Over the past few months I have found myself in a restless place. It came, I suppose, from being both contented in my life, professionally and personally, and simultaneously feeling that I was beginning to spin my wheels – most of my days and even the seasons ordered and familiar and basically happy – a state I have hitherto rarely experienced. It is quite unsettling.
Because it seems so comfortable and settled in, I began to suspect I was losing momentum. I then decided that, if I was suspecting it, it had already happened.
However, I am a woman of a certain age – a very certain age – and am in a place where happy contentment traditionally is to be hoped for. I am supposed to be losing momentum.
My problem is, I have just never gotten over the wonder of singing. Or of learning how the human voice works on pitch and in speech. Or of thinking about the nature of musical sounds, so that I could help guide my students towards singing ones that are unique to the person making them.
But I have songs to sing, too, as long as I can sing. Also, I can only bring to my students what I hold within me. And life is too short to hold enough.
So, I got one of my friends, Marc Irwin, who is a very fine jazz pianist (I am lucky enough to know more than one) to give me piano lessons on reading charts and improvising accompaniments. Not for the technique. Not for the repertoire. For my ears. For my mind, to jog it out of its ancient ways of listening and thinking about music. It is already happening in the practice room: I am starting to look at the piano keyboard differently. I will talk about that in subsequent posts.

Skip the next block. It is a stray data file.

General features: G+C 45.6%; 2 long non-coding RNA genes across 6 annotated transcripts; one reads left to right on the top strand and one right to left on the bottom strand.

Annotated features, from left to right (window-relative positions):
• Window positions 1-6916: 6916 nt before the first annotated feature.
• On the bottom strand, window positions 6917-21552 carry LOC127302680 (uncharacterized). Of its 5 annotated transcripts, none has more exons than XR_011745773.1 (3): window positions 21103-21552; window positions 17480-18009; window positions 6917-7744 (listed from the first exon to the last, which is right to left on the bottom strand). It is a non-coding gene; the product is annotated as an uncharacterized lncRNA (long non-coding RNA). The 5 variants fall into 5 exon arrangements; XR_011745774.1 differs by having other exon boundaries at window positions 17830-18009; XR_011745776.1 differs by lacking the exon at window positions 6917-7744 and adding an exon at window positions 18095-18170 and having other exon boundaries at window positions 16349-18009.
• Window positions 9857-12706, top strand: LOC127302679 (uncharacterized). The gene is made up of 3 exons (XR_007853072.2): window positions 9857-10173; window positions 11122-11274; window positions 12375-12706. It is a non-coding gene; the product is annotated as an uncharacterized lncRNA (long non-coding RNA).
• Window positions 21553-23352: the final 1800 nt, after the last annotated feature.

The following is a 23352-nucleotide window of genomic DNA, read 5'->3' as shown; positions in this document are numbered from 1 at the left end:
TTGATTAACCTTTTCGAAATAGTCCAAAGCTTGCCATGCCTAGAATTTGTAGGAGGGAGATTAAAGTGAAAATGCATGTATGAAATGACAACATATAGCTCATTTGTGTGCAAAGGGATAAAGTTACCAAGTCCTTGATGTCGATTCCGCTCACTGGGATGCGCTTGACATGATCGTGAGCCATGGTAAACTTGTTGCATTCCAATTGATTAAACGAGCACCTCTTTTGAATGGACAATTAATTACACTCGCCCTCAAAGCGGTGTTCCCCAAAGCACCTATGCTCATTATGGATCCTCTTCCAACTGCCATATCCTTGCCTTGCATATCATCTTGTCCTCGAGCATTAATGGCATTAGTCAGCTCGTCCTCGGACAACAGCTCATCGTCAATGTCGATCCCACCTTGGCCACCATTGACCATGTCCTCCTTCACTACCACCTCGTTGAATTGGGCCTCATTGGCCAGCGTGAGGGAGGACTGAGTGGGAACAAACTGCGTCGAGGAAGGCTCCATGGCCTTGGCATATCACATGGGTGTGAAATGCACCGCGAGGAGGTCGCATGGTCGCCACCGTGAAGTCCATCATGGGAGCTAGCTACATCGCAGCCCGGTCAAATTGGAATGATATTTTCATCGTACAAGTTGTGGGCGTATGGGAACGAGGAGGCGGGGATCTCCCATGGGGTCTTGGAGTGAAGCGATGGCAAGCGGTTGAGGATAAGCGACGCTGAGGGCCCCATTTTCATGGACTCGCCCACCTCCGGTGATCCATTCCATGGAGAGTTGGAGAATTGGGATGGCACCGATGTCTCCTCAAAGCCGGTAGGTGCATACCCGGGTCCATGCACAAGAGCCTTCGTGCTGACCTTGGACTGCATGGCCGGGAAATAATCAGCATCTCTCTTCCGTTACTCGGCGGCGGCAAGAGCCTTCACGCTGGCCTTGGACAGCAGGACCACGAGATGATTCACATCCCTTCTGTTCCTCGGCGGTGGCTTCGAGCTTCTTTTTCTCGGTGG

In addition, I have been singing a lot of cabaret of late, including jazz, tangos and show tunes. It is wonderful music, but its production puts your voice in a certain somewhat easier place technically – perhaps suitable to a woman of a certain age? So, I decided to ignore that certain age rot and go back to my voice teacher and work on some really hard late-19th century German and French Song. Ruth Drucker is the one to ask. She is connected to German Lieder by birthright and by upbringing, to French mélodies by temperament and lifelong study in France. Best of all, she has a way of making you think singing this stuff is easy. More of my adventures with her in later posts as well.
Music-making is about connection. Connection to other players and connection to audience. Its universal nature carries the best of it on through generations no matter the changes in style or musical taste. My students have been patient in introducing me to what is current in theater and pop music over the years. I have had to change my mind about music I might have dismissed if it weren’t for their asking to work on it in lessons. I have had to grow in that way. To learn to listen differently. What they bring may not always be a first choice of mine when I am alone (though sometimes it is). But, it is a part of their language, a part of who their generation is and that makes the good stuff very interesting indeed. And the best of it is well-connected to the generations that came before and will serve as a conduit to the next. The worst of it is not.
But, name me the worst of Beethoven’s generation or of Mozart’s or Schubert’s or Bach’s.
You can’t. It did not survive the leap.